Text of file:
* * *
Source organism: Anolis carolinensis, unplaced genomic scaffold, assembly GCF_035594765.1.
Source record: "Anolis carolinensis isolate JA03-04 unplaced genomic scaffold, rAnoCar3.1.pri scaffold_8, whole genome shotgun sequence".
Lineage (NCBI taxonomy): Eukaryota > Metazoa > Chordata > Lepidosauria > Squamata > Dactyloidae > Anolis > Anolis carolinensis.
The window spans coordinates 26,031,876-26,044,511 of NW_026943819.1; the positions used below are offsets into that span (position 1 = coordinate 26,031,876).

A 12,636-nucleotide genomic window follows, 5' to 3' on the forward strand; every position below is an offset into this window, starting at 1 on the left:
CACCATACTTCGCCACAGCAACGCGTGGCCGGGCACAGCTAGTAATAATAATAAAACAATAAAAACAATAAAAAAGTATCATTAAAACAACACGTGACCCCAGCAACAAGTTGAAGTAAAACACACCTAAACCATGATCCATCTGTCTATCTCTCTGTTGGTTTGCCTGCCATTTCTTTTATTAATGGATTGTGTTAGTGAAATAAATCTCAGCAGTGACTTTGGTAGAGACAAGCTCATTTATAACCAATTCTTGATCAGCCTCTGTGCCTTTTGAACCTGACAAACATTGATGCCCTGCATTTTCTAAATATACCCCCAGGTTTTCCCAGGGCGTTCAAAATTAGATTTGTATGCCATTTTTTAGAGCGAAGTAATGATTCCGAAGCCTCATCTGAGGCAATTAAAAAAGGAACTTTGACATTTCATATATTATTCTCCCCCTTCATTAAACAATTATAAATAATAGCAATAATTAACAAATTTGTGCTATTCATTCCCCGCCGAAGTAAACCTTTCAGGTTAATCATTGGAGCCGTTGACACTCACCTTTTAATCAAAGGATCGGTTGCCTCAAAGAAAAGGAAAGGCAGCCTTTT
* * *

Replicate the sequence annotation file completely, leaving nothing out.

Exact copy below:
Source organism: Anolis carolinensis, unplaced genomic scaffold, assembly GCF_035594765.1.
Source record: "Anolis carolinensis isolate JA03-04 unplaced genomic scaffold, rAnoCar3.1.pri scaffold_8, whole genome shotgun sequence".
Lineage (NCBI taxonomy): Eukaryota > Metazoa > Chordata > Lepidosauria > Squamata > Dactyloidae > Anolis > Anolis carolinensis.
The window spans coordinates 26,031,876-26,044,511 of NW_026943819.1; the positions used below are offsets into that span (position 1 = coordinate 26,031,876).

A 12,636-nucleotide genomic window follows, 5' to 3' on the forward strand; every position below is an offset into this window, starting at 1 on the left:
CACCATACTTCGCCACAGCAACGCGTGGCCGGGCACAGCTAGTAATAATAATAAAACAATAAAAACAATAAAAAAGTATCATTAAAACAACACGTGACCCCAGCAACAAGTTGAAGTAAAACACACCTAAACCATGATCCATCTGTCTATCTCTCTGTTGGTTTGCCTGCCATTTCTTTTATTAATGGATTGTGTTAGTGAAATAAATCTCAGCAGTGACTTTGGTAGAGACAAGCTCATTTATAACCAATTCTTGATCAGCCTCTGTGCCTTTTGAACCTGACAAACATTGATGCCCTGCATTTTCTAAATATACCCCCAGGTTTTCCCAGGGCGTTCAAAATTAGATTTGTATGCCATTTTTTAGAGCGAAGTAATGATTCCGAAGCCTCATCTGAGGCAATTAAAAAAGGAACTTTGACATTTCATATATTATTCTCCCCCTTCATTAAACAATTATAAATAATAGCAATAATTAACAAATTTGTGCTATTCATTCCCCGCCGAAGTAAACCTTTCAGGTTAATCATTGGAGCCGTTGACACTCACCTTTTAATCAAAGGATCGGTTGCCTCAAAGAAAAGGAAAGGCAGCCTTTT